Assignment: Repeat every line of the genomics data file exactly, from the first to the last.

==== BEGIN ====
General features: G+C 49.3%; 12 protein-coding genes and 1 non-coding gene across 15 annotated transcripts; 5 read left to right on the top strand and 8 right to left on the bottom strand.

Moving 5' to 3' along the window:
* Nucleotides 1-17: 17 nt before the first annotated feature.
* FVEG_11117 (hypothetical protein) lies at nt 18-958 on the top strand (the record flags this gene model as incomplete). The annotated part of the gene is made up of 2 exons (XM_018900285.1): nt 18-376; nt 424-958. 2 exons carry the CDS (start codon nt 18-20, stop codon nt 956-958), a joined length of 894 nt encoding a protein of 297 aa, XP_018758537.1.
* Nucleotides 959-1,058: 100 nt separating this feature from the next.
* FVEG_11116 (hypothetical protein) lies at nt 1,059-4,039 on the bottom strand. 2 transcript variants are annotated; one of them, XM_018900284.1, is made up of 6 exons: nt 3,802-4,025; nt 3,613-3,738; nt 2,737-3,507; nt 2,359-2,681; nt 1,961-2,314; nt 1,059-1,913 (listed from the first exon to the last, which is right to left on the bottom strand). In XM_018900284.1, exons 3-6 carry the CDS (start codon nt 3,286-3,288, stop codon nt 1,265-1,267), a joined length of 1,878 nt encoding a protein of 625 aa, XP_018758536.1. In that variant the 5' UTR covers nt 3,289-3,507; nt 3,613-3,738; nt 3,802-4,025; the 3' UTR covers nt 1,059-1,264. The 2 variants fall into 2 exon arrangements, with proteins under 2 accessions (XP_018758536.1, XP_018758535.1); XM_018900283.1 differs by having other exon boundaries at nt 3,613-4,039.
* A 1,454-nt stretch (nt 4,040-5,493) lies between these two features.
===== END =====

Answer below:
General features: G+C 49.3%; 12 protein-coding genes and 1 non-coding gene across 15 annotated transcripts; 5 read left to right on the top strand and 8 right to left on the bottom strand.

Moving 5' to 3' along the window:
* Nucleotides 1-17: 17 nt before the first annotated feature.
* FVEG_11117 (hypothetical protein) lies at nt 18-958 on the top strand (the record flags this gene model as incomplete). The annotated part of the gene is made up of 2 exons (XM_018900285.1): nt 18-376; nt 424-958. 2 exons carry the CDS (start codon nt 18-20, stop codon nt 956-958), a joined length of 894 nt encoding a protein of 297 aa, XP_018758537.1.
* Nucleotides 959-1,058: 100 nt separating this feature from the next.
* FVEG_11116 (hypothetical protein) lies at nt 1,059-4,039 on the bottom strand. 2 transcript variants are annotated; one of them, XM_018900284.1, is made up of 6 exons: nt 3,802-4,025; nt 3,613-3,738; nt 2,737-3,507; nt 2,359-2,681; nt 1,961-2,314; nt 1,059-1,913 (listed from the first exon to the last, which is right to left on the bottom strand). In XM_018900284.1, exons 3-6 carry the CDS (start codon nt 3,286-3,288, stop codon nt 1,265-1,267), a joined length of 1,878 nt encoding a protein of 625 aa, XP_018758536.1. In that variant the 5' UTR covers nt 3,289-3,507; nt 3,613-3,738; nt 3,802-4,025; the 3' UTR covers nt 1,059-1,264. The 2 variants fall into 2 exon arrangements, with proteins under 2 accessions (XP_018758536.1, XP_018758535.1); XM_018900283.1 differs by having other exon boundaries at nt 3,613-4,039.
* A 1,454-nt stretch (nt 4,040-5,493) lies between these two features.